The clue lies in the name: Neuroscience. It tends to be located in laboratories. But this week for possibly the first time, Neuroscience has found itself in an art gallery with the launch of a month long festival of Neuroscience at the Barbican in London.
The collaboration between The Barbican and The Wellcome Trust is called ‘Wonder’. Unfortunately given its gallery location, the festival sheds little light on the one question you might think it would address: how does the brain deal with beauty?
It’s an issue we give a lot of time to at Coley Porter Bell. ‘Beauty’, which we think of as ‘outer signals of healthy inner function’, lies at the heart of what we do as a company. In fact we think it lies at the heart of what we do in the brand design industry. Or any design discipline come to that. Arguably it’s our core competence.
One question we have always found intriguing is the relationship between different types of beauty? A sunset or natural scene can be said to beautiful. So can a face, a symphony, an equation and even a piece of packaging. But how can it be that the emotions I experience when I hear a Beethoven sonata, are related to the feelings I experience when looking at Beyonces face?
Can they really the same thing? And why should they be the same thing? Wonder at The Barbican isn’t going to tell us. So we approached a leading neuroscientist and asked him ourselves.
Dr Tomohiro Ishizu from University College London is one of the world’s leading experts on the brain and beauty. In one experiment he watched the brains of 21 volunteers as they looked at 30 paintings and listened to 30 musical excerpts while lying in an fMRI scanner. The subjects were asked to score each piece as “beautiful”, “indifferent” or “ugly”.
The scans showed that one part of their brains lit up more strongly when they experienced beautiful images or music than when they experienced ugly or indifferent ones. The more they felt something was beautiful, the more activation in this area of the brain. It was the medial orbitofrontal cortex or mOFC, part of the pleasure and reward centre of the brain.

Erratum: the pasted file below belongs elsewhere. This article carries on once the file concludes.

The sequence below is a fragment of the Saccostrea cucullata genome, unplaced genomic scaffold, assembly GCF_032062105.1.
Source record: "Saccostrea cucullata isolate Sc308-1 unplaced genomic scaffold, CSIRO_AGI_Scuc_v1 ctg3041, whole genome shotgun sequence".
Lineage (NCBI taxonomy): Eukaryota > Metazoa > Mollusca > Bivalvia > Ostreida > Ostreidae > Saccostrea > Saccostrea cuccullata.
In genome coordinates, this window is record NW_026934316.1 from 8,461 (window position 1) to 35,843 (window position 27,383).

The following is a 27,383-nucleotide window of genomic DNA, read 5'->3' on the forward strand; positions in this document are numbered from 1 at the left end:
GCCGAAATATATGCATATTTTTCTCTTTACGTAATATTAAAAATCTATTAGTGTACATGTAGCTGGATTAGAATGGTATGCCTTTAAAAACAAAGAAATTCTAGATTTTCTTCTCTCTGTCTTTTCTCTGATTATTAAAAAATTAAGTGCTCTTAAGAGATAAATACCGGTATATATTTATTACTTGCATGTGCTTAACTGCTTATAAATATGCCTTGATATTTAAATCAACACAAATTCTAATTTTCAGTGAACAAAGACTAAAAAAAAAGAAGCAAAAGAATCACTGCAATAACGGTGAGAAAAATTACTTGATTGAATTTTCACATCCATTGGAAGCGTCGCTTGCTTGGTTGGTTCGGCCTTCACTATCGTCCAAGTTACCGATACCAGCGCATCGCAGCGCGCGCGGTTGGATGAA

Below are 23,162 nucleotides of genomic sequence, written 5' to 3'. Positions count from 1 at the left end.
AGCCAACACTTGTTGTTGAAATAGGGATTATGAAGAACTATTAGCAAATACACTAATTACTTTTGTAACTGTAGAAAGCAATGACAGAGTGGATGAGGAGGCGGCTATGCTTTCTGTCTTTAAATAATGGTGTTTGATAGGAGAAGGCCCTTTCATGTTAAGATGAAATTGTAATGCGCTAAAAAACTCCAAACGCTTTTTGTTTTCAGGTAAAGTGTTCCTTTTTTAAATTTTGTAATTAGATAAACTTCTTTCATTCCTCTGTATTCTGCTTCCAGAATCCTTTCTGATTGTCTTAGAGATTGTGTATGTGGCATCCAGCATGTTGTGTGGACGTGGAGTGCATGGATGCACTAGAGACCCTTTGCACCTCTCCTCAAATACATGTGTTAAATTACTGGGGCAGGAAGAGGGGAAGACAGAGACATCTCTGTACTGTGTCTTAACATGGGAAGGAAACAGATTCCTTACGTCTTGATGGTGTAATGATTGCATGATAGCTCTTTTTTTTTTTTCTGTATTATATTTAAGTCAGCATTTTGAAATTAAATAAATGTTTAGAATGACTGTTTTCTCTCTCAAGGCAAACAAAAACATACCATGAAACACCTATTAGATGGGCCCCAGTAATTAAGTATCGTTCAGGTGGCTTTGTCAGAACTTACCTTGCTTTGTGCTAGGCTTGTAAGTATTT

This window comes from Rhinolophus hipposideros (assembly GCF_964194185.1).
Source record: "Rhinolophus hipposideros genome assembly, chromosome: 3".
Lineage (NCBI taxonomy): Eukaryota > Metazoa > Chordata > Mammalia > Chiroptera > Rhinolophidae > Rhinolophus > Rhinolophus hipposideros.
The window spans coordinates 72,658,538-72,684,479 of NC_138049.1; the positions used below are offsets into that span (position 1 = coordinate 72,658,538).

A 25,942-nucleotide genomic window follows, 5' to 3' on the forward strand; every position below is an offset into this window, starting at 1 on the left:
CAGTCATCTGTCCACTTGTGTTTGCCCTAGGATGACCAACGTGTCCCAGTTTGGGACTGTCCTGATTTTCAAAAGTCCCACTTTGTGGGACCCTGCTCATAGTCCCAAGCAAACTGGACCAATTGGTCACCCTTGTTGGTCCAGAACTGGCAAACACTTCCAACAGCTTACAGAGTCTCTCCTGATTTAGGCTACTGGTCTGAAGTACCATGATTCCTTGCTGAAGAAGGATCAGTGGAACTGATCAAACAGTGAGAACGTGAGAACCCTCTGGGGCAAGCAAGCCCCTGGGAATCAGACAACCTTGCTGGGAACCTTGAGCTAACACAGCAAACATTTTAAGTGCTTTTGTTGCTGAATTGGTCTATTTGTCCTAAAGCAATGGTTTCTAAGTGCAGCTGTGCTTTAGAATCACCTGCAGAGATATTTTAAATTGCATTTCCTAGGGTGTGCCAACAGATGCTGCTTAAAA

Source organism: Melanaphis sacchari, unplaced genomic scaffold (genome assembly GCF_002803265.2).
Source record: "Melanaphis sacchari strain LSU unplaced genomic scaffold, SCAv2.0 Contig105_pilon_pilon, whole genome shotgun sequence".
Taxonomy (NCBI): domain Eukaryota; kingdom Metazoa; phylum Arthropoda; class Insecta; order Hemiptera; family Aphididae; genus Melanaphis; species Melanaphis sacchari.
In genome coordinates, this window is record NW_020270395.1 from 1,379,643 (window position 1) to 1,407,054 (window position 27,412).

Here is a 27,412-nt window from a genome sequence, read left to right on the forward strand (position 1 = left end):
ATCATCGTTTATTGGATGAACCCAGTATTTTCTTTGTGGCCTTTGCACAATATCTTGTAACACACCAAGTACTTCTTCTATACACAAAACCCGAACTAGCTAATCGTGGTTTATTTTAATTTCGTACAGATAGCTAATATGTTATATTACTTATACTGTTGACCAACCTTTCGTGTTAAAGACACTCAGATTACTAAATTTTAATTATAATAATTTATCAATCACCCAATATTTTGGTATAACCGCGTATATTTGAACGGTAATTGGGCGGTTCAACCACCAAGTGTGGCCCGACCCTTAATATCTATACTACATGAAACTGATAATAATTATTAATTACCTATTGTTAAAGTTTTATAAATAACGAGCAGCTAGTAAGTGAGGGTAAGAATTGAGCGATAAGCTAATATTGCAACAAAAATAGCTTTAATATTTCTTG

It was more active in subjects when they listened to a piece of music or viewed a picture that they had previously rated as beautiful. By contrast, no particular region of the brain correlated generally with artwork rated ‘ugly’.
The study didn’t specifically mention other forms of beauty –such as a face or mathematical equations. So we asked Dr Ishizu whether the mOFC responds to all forms of beauty. His answer was that “Yes the mOFC does respond when viewing ‘beautiful’ bodies or faces.”
But that doesn’t mean that we respond in exactly the same way to different types of beauty. The MOFC is merely the common factor. “In addition to the mOFC, some other brain regions are also active,” he explains. Which, depends upon the nature of the stimulus.
So when looking at a face, the regions which are known to be selectively active with bodies and faces, come into play, as does the hypothalamus which is also known to be activated by sexual arousal. ‘Beautiful’ music activates the mOFC but also co-activates the auditory cortex. “So we would say, so far, that each kind of beauty has its own ‘system’ or ‘network’, but the mOFC alone is always active in all kinds of beauty,” concludes Dr Ishizu.
In layman’s language, the medial orbitofrontal cortex is the brain’s beauty spot. ENDS